Saturday, May 14, 2011


Montreal, Quebec, Canada


Markus Spring said...

Strange proportions in this subject... The hotel window looks almost like it belongs to a doll's house.

Carl Weese said...

Markus, these buildings seem to follow the "townhouse" convention seen in Britain and in older US cities like New York and Boston, where the lower floor is partly below grade, and the first floor of full living space is up a less-than-full-story of stairs. The odd thing is seeing the hotel sign in the window of what would have been originally the utility floor of servant's workplace, kitchen, cleaning, etc. I didn't read it this way at first, but I agree with you that the half-submerged window with awning treatment seems somehow miniaturized.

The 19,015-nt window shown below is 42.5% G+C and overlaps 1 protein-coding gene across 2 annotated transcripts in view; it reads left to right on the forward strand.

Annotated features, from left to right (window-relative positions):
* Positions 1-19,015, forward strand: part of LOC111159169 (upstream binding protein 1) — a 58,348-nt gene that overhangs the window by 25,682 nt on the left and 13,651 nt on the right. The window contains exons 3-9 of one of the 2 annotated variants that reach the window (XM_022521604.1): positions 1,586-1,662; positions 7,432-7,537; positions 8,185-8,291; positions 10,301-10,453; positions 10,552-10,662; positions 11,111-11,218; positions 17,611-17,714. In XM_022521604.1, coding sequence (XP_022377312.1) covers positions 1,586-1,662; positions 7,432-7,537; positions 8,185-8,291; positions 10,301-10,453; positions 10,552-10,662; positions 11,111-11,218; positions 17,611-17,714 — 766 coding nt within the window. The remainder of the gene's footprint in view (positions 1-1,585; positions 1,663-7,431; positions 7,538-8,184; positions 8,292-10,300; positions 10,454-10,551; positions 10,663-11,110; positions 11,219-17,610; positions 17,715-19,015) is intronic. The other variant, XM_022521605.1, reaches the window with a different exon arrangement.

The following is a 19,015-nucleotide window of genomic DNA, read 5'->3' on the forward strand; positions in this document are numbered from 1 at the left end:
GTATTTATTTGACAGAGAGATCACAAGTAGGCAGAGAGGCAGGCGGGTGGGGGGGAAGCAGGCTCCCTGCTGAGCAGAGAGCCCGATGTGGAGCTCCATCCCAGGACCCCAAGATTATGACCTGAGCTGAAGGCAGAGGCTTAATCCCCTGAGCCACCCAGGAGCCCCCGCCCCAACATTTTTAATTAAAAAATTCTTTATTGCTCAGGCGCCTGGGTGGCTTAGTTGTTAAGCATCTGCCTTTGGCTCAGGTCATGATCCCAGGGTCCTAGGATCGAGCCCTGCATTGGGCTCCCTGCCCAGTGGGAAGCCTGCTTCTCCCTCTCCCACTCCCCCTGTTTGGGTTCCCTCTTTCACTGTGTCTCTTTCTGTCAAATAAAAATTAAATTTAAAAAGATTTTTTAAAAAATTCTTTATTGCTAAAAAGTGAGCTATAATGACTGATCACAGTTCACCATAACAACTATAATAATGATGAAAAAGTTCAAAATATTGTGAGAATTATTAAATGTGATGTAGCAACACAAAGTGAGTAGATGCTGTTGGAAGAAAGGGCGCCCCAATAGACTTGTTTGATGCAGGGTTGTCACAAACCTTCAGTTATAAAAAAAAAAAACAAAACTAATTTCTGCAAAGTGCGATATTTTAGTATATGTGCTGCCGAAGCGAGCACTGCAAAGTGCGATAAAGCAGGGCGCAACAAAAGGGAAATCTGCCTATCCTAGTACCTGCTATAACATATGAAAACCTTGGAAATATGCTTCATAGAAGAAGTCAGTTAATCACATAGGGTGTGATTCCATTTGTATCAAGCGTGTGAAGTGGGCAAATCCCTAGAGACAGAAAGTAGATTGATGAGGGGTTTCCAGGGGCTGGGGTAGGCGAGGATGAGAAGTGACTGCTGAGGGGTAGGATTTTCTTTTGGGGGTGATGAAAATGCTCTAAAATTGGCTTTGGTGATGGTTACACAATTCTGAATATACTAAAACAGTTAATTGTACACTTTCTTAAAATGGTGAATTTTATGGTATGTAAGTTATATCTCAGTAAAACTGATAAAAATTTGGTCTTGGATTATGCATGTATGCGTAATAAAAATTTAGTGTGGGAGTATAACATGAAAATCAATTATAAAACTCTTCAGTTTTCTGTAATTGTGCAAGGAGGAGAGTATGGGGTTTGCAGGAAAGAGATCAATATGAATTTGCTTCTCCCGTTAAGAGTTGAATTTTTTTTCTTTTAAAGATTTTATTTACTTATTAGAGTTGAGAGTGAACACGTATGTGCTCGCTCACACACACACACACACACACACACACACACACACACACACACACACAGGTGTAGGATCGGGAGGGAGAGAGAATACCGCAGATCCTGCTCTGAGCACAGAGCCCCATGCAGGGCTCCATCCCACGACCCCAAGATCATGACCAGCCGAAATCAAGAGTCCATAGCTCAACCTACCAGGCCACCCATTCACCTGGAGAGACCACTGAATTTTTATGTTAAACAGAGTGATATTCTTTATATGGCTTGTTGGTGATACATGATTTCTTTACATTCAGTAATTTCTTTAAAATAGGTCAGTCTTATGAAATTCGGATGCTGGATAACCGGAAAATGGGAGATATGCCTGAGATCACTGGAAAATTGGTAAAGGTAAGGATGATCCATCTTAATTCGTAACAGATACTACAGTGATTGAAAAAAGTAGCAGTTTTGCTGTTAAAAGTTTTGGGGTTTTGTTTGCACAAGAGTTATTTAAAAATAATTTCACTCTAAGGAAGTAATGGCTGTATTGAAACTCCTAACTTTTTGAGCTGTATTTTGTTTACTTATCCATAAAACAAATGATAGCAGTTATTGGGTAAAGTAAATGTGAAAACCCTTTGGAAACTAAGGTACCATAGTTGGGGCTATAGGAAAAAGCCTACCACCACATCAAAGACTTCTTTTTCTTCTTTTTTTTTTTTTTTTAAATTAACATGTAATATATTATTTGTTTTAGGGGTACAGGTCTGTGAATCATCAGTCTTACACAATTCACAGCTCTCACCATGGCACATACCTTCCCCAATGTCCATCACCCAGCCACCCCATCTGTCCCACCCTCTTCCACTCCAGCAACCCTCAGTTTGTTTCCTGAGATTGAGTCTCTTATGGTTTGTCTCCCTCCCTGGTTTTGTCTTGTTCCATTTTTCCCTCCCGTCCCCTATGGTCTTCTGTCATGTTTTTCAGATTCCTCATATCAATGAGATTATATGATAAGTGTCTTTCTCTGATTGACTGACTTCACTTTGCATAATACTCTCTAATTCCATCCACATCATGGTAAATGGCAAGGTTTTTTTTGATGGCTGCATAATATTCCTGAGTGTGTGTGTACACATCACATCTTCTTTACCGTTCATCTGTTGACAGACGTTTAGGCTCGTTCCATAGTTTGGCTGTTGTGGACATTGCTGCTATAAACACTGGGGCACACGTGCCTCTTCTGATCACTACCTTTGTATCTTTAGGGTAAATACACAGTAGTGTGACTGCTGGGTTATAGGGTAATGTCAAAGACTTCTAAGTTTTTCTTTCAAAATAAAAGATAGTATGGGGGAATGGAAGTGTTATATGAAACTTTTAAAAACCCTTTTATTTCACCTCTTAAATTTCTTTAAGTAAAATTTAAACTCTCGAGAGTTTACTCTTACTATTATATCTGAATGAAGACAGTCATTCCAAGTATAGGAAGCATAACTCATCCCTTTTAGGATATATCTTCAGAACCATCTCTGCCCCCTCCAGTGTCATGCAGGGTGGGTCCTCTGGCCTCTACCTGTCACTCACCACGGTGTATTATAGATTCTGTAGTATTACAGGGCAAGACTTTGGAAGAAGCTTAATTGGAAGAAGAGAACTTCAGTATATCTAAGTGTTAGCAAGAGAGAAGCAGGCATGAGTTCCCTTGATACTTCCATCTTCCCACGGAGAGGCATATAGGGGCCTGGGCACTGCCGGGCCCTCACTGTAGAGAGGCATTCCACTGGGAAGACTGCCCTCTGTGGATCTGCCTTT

Markus said...

Carl, this architectural tradition you can find in European villas, too. Here most often the ground floor is elevated roughly 1,5m above ground, and the basement gets light through half-height windows only, it comprised kitchen, heating, servants' rooms, too. The Belle-Etage, the most valuable living space, then most often is not the ground floor but the first floor, indicated by the greatest height between floors of the whole building.